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60-year-old company shows off star tracker at Small Sat

For functional demonstrations, the 200g Auriga-CP star tracker was mounted on a tripod at Sodern's vendor booth.
Max McDermott
Utah Public Radio
For functional demonstrations, the 200g Auriga-CP star tracker was mounted on a tripod at Sodern's vendor booth.

Sodern, a space instrumentation company based in Paris, France, is celebrating their 60th anniversary this year. At Small Sat they displayed their newest star tracker, the Auriga-CP. A 200g instrument that attaches to small satellites. Among other vendor booths at the USU fieldhouse, business communication officer, Axelle, explained the function of star trackers on small satellites.

“It’s like a GPS, like in your car. You're driving and you need to go to a direction, so you need your GPS, if you don't know the road," Axelle said.

According to Axelle, most satellites contain internal mechanisms that allow them to be remotely oriented in space. However, to properly orient a satellite towards, for example, the earth, or towards a distant star of interest, scientists on the ground must first know the orientation of the satellite in its current position.

“Star trackers enable satellites to orient themselves in space just by looking at the stars. Just like ancient travelers did before,” said Axelle.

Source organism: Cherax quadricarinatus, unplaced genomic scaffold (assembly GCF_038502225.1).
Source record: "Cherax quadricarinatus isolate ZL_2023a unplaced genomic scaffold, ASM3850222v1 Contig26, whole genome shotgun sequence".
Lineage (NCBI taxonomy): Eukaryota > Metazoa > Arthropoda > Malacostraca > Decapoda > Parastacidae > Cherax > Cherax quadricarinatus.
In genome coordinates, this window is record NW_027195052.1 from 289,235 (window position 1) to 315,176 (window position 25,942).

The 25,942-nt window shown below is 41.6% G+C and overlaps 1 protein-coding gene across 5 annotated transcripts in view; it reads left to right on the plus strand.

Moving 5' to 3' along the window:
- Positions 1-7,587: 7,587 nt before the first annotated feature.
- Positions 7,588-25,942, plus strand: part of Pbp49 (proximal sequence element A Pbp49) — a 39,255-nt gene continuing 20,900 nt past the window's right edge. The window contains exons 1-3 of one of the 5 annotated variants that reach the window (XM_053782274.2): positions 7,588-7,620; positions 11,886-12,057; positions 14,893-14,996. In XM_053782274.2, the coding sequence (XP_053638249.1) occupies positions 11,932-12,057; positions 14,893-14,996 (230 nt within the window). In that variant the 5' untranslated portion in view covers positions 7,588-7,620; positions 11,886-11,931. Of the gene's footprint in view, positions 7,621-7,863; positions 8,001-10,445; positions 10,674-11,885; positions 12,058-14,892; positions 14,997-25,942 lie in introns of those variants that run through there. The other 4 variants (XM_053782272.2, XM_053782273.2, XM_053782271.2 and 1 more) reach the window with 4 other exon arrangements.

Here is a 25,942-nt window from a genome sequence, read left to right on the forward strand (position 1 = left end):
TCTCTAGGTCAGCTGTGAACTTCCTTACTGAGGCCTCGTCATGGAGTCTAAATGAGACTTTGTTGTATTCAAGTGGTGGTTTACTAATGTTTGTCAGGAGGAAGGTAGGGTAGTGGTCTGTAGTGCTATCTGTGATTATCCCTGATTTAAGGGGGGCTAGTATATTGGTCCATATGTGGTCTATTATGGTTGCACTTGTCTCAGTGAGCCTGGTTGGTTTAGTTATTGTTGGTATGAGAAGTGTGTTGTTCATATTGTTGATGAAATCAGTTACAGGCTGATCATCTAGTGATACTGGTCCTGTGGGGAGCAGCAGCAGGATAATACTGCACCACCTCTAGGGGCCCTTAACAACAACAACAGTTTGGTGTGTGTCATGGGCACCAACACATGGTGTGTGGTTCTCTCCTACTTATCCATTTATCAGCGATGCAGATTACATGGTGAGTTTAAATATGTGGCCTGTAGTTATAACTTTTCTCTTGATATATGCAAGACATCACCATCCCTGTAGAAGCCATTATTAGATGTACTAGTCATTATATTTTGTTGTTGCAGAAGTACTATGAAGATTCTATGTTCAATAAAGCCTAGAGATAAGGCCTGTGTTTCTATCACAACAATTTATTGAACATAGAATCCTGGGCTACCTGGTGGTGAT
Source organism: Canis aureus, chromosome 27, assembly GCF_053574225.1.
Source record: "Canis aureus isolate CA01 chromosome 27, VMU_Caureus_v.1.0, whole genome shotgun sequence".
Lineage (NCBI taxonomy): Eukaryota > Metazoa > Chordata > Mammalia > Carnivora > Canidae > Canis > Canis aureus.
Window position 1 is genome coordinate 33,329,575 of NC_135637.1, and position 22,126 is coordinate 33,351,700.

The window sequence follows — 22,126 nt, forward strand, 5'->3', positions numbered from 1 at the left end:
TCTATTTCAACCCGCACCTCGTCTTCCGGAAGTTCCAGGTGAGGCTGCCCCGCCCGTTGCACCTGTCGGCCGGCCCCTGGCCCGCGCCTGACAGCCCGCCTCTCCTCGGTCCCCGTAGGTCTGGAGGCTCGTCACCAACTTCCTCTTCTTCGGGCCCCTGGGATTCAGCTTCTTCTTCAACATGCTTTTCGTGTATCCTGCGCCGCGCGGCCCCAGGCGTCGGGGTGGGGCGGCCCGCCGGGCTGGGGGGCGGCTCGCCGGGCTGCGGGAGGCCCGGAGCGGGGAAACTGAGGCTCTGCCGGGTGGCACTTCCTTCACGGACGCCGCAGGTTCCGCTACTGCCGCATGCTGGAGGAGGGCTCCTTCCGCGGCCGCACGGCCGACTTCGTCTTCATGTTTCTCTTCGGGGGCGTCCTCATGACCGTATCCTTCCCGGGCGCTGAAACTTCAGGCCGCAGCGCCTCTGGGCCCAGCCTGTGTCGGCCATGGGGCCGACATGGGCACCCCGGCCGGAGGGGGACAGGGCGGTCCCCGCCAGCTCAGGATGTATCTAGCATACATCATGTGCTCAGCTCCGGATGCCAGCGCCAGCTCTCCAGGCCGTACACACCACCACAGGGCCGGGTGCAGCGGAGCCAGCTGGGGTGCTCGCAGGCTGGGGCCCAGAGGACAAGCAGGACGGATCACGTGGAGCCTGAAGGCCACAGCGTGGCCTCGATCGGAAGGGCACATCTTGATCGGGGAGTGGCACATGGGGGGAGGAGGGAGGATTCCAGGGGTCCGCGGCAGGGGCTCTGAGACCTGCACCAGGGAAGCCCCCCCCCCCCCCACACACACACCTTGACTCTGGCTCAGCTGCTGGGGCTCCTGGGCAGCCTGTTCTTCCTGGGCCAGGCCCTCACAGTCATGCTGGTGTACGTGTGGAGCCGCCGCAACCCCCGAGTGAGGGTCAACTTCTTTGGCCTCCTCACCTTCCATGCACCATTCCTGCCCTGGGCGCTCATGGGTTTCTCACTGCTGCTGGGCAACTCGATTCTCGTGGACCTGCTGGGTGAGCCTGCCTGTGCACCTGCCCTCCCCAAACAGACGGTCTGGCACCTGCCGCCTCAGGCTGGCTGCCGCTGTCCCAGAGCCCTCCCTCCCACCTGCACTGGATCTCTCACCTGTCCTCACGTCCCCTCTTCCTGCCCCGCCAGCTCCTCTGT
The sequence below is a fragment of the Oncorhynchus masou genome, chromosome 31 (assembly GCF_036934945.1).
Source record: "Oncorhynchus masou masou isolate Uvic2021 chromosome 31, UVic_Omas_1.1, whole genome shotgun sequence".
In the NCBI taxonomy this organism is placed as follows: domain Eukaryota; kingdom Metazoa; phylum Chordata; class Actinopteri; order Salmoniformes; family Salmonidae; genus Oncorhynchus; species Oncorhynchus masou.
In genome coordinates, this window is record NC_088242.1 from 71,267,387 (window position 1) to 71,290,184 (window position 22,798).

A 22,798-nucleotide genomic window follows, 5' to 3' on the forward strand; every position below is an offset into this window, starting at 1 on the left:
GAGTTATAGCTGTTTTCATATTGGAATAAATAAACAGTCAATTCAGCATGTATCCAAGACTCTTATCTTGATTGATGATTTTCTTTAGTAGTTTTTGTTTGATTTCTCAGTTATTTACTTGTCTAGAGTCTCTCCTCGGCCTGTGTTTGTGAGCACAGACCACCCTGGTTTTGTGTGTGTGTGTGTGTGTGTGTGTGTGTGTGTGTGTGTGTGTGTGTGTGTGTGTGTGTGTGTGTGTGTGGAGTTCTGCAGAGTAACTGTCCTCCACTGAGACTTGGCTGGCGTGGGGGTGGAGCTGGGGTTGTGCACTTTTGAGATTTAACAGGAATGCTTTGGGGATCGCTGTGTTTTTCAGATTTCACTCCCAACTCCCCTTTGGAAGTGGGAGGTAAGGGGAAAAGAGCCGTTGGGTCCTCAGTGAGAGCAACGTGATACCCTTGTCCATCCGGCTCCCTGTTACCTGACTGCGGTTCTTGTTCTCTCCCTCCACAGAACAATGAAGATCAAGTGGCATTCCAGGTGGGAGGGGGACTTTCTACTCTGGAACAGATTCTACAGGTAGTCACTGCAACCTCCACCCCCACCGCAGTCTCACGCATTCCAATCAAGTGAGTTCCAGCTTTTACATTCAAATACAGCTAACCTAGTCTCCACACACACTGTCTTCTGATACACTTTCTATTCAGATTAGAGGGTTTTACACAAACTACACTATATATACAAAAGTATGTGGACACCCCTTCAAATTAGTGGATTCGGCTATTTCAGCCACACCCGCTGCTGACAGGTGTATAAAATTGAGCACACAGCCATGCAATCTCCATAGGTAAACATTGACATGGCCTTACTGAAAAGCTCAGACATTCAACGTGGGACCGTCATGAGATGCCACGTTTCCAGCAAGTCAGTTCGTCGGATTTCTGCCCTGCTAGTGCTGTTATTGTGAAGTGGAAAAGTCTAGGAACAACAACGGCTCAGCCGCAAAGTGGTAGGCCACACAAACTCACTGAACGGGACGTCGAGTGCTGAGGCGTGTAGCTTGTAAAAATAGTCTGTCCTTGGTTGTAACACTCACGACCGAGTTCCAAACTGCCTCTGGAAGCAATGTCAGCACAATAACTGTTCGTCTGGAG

Product manager Jerome Reecht said Auriga-CP is designed to identify unique clusters of stars.

“Basically we take a picture of the sky, identify your pattern of stars, and then compare it to a library,” Reecht said.

According to Reecht the star tracker pattern recognizes not just the spatial pattern of stars, but also their varying light intensities to decide what part of the sky the satellite is viewing in that moment.

Satellites are often spinning, a technical term called tumbling. Reecht says that their tracker can pattern recognize the stars even when tumbling at high speeds. Additionally, the Auriga-CP can regain tracking within 4 seconds of being subjected to bright intensity light, like the Sun.

Max is a neuroscientist and science reporter. His research revolves around an underexplored protein receptor, called GPR171, and its possible use as a pharmacological target for pain. He reports on opioids, outer space and Great Salt Lake. He loves Utah and its many stories.